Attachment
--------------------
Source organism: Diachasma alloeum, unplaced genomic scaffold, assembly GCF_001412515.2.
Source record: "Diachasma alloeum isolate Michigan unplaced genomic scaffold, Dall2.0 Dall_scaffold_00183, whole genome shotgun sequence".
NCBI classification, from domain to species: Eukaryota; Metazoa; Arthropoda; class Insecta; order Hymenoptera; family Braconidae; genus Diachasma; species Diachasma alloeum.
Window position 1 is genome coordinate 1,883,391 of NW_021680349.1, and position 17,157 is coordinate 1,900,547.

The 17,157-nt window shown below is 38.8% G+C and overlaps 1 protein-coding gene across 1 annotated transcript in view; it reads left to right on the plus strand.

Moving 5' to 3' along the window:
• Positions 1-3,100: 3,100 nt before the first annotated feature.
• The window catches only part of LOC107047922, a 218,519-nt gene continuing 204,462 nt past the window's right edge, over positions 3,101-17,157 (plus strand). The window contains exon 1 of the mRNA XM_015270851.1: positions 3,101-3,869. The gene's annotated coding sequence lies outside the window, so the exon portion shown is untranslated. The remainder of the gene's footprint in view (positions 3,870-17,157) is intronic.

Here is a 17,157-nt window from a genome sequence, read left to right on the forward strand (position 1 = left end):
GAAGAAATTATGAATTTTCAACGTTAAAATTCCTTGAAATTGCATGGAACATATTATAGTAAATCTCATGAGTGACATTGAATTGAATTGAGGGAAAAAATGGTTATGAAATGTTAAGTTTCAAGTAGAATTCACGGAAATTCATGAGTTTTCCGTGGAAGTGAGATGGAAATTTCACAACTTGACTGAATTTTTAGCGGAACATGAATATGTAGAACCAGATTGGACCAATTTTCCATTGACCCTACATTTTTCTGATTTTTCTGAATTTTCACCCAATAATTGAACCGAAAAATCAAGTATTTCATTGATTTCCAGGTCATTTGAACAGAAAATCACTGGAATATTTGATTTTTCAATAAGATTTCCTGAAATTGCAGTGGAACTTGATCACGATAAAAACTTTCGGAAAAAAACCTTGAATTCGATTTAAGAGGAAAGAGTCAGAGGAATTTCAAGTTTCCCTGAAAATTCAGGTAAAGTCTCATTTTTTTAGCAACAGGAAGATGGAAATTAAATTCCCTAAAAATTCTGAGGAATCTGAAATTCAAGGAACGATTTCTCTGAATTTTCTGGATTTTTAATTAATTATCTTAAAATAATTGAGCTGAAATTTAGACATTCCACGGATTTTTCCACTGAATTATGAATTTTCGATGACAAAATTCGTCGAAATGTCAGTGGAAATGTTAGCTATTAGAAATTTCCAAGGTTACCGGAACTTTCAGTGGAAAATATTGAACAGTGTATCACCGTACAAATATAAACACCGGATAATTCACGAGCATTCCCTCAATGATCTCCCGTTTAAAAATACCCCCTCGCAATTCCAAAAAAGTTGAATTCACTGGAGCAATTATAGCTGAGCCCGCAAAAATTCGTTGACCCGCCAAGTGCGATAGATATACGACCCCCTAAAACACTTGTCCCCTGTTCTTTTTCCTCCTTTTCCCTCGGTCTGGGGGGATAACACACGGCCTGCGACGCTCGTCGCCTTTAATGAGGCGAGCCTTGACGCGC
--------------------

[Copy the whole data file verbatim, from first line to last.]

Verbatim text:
Source organism: Diachasma alloeum, unplaced genomic scaffold, assembly GCF_001412515.2.
Source record: "Diachasma alloeum isolate Michigan unplaced genomic scaffold, Dall2.0 Dall_scaffold_00183, whole genome shotgun sequence".
NCBI classification, from domain to species: Eukaryota; Metazoa; Arthropoda; class Insecta; order Hymenoptera; family Braconidae; genus Diachasma; species Diachasma alloeum.
Window position 1 is genome coordinate 1,883,391 of NW_021680349.1, and position 17,157 is coordinate 1,900,547.

The 17,157-nt window shown below is 38.8% G+C and overlaps 1 protein-coding gene across 1 annotated transcript in view; it reads left to right on the plus strand.

Moving 5' to 3' along the window:
• Positions 1-3,100: 3,100 nt before the first annotated feature.
• The window catches only part of LOC107047922, a 218,519-nt gene continuing 204,462 nt past the window's right edge, over positions 3,101-17,157 (plus strand). The window contains exon 1 of the mRNA XM_015270851.1: positions 3,101-3,869. The gene's annotated coding sequence lies outside the window, so the exon portion shown is untranslated. The remainder of the gene's footprint in view (positions 3,870-17,157) is intronic.

Here is a 17,157-nt window from a genome sequence, read left to right on the forward strand (position 1 = left end):
GAAGAAATTATGAATTTTCAACGTTAAAATTCCTTGAAATTGCATGGAACATATTATAGTAAATCTCATGAGTGACATTGAATTGAATTGAGGGAAAAAATGGTTATGAAATGTTAAGTTTCAAGTAGAATTCACGGAAATTCATGAGTTTTCCGTGGAAGTGAGATGGAAATTTCACAACTTGACTGAATTTTTAGCGGAACATGAATATGTAGAACCAGATTGGACCAATTTTCCATTGACCCTACATTTTTCTGATTTTTCTGAATTTTCACCCAATAATTGAACCGAAAAATCAAGTATTTCATTGATTTCCAGGTCATTTGAACAGAAAATCACTGGAATATTTGATTTTTCAATAAGATTTCCTGAAATTGCAGTGGAACTTGATCACGATAAAAACTTTCGGAAAAAAACCTTGAATTCGATTTAAGAGGAAAGAGTCAGAGGAATTTCAAGTTTCCCTGAAAATTCAGGTAAAGTCTCATTTTTTTAGCAACAGGAAGATGGAAATTAAATTCCCTAAAAATTCTGAGGAATCTGAAATTCAAGGAACGATTTCTCTGAATTTTCTGGATTTTTAATTAATTATCTTAAAATAATTGAGCTGAAATTTAGACATTCCACGGATTTTTCCACTGAATTATGAATTTTCGATGACAAAATTCGTCGAAATGTCAGTGGAAATGTTAGCTATTAGAAATTTCCAAGGTTACCGGAACTTTCAGTGGAAAATATTGAACAGTGTATCACCGTACAAATATAAACACCGGATAATTCACGAGCATTCCCTCAATGATCTCCCGTTTAAAAATACCCCCTCGCAATTCCAAAAAAGTTGAATTCACTGGAGCAATTATAGCTGAGCCCGCAAAAATTCGTTGACCCGCCAAGTGCGATAGATATACGACCCCCTAAAACACTTGTCCCCTGTTCTTTTTCCTCCTTTTCCCTCGGTCTGGGGGGATAACACACGGCCTGCGACGCTCGTCGCCTTTAATGAGGCGAGCCTTGACGCGC